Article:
We are also hoping that as a result of this change a ‘Friends of Fems’ group could be developed for men and anyone else who want to take a more active role in feminism and feminist activity and support our work, while working on projects of their own. At present this is just an idea, but hopefully it will be developed further in the coming weeks, in conjunction with our meetings that are open to all. If anyone would like more information about this, send us and email and we’ll let you know what’s going on.

Before I brave the snowy wastes of the Hill of Doom (a requirement of leaving my flat, these days!) I’d like to share a few stories I found.

The good:

Spinal Tap (of This Is Spinal Tap fame) are recording new material. I do have a soft spot for Spinal Tap, if only because of the quotes  that they provide me with. “Certainly, in the topsy-turvy world of heavy rock, having a good solid piece of wood in your hand is often useful” springs to mind. As it were.


The bad:

Carol Thatcher has referred to somebody as a “golliwog”. I say no more.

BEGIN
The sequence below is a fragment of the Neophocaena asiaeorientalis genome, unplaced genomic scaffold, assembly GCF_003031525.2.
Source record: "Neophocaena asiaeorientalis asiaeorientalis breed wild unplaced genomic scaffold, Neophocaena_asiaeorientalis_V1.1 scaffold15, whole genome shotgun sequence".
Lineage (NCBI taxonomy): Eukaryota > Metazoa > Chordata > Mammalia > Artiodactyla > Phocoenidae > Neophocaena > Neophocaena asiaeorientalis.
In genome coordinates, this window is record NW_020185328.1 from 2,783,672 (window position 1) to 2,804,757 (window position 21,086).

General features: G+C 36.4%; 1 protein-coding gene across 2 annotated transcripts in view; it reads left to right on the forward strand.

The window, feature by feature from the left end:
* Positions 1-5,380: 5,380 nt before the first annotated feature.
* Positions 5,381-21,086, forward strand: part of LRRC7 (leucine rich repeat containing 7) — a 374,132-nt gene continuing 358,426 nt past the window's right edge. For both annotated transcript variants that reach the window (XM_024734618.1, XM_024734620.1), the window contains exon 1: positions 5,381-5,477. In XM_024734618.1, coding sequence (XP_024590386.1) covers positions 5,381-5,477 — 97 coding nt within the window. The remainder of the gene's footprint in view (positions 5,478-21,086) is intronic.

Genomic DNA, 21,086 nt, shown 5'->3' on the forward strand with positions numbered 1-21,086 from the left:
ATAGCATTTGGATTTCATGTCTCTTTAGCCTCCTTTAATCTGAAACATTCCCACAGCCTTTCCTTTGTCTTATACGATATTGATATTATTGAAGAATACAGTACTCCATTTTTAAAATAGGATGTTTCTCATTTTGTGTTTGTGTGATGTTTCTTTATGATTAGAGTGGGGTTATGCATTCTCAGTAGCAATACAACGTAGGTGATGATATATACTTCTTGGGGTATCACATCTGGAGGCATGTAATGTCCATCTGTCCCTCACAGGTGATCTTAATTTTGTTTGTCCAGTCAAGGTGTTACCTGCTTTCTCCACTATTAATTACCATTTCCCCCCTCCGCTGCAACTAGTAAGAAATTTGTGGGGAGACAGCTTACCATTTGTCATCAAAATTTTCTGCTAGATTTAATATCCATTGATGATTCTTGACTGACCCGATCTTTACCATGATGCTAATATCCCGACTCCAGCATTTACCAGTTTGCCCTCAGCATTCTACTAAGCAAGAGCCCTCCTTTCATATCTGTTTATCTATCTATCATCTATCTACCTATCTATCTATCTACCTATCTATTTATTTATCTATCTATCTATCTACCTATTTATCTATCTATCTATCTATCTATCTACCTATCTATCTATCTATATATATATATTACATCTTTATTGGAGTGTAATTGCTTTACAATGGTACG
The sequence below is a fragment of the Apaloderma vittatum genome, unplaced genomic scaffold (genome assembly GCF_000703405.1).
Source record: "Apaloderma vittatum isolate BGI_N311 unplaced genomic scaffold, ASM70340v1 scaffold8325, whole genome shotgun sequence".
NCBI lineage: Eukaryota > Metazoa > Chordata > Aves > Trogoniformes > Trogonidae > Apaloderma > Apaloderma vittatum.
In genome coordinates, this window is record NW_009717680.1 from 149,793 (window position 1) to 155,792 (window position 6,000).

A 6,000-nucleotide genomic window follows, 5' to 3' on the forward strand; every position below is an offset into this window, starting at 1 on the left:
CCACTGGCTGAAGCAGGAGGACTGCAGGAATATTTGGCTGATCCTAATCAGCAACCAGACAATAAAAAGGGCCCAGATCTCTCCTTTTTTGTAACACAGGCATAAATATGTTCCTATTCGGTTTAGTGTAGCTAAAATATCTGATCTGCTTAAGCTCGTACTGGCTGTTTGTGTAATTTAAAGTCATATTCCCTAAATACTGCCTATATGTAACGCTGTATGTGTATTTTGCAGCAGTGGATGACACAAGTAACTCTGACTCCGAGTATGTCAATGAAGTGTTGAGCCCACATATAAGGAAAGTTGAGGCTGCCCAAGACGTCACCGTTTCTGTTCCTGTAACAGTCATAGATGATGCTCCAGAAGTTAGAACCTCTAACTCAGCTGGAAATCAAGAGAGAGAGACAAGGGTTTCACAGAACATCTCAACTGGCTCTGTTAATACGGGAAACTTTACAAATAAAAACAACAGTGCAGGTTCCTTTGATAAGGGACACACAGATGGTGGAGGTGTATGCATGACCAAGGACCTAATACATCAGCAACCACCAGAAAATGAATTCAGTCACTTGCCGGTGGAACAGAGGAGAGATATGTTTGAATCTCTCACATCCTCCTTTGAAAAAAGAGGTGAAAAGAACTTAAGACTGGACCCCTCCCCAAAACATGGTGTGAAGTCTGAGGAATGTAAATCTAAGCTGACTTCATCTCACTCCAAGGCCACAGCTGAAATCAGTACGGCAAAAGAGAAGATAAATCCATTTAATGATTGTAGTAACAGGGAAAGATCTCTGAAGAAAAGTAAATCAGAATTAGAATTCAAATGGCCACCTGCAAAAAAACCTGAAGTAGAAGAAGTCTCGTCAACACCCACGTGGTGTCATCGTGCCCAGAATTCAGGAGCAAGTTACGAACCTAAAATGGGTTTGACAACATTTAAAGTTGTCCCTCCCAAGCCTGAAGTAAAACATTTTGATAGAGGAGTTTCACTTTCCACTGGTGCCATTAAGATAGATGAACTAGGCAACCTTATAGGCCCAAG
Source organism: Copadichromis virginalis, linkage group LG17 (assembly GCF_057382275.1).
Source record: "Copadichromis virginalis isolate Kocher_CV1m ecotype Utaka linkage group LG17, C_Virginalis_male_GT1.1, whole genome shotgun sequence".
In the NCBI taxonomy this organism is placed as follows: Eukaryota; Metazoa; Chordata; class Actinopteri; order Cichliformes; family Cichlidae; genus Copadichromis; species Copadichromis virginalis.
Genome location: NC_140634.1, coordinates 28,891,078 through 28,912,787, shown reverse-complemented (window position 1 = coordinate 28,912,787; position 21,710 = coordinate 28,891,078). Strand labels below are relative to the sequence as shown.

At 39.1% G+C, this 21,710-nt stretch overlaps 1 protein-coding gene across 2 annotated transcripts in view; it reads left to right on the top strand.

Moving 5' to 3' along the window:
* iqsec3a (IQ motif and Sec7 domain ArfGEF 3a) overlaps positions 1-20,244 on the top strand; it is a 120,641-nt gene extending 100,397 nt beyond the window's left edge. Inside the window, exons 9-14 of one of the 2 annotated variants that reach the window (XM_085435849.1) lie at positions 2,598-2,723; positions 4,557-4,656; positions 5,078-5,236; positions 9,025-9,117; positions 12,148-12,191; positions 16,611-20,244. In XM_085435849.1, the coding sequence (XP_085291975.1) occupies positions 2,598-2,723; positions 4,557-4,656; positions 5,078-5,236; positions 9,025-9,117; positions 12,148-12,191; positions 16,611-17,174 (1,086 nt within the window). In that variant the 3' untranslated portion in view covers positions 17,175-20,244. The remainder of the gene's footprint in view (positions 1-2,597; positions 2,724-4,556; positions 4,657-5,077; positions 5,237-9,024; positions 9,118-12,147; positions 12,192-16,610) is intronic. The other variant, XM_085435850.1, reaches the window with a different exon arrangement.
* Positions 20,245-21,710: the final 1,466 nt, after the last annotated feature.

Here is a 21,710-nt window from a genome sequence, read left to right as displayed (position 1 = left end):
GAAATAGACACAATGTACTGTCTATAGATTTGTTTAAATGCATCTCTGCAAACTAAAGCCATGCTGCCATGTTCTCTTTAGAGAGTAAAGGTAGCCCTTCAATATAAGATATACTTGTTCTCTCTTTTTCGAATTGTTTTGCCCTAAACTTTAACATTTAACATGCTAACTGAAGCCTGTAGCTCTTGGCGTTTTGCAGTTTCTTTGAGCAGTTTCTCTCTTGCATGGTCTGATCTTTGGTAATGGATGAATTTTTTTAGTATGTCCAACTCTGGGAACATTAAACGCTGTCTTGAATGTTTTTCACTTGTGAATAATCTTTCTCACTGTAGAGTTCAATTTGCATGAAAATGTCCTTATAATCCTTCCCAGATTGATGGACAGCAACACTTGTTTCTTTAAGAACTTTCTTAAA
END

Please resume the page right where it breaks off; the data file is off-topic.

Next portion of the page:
The ugly:

Yet another sexual assualt makes it into the news. This time by a sixteen year old boy, who’s pled guilty in Scotland to “lewd and libdinous practices and behaviour” towards a three year-old girl. He’s previously been convicted in England of taking an indecent photograph, and sexually touching a girl “under 14”, which earned him a 12-month referral order. Anybody think he might be getting worse?


The downright painful:

Doctors remove a healthy kidney (from a living donor) through her vagina. Apparently, “removing the kidney through ‘a natural orifice’ speeds up recovery and gives a better cosmetic result – avoiding a six inch abdominal scar”.

Altogether now… OUCH!

“Once the kidney was cut from its attachments to the abdominal wall and its arteries and veins were stapled shut, the surgeons placed the kidney in a plastic bag inserted through an incision in the vaginal wall and pulled it out through the vaginal opening with a string attached to the bag.”

The article goes on to say that the surgeons hope that this will mean that more women become donors.

I’ll leave that thought to sit for a while, along with this one: is it only me that’s wondering whether vaginas scar too?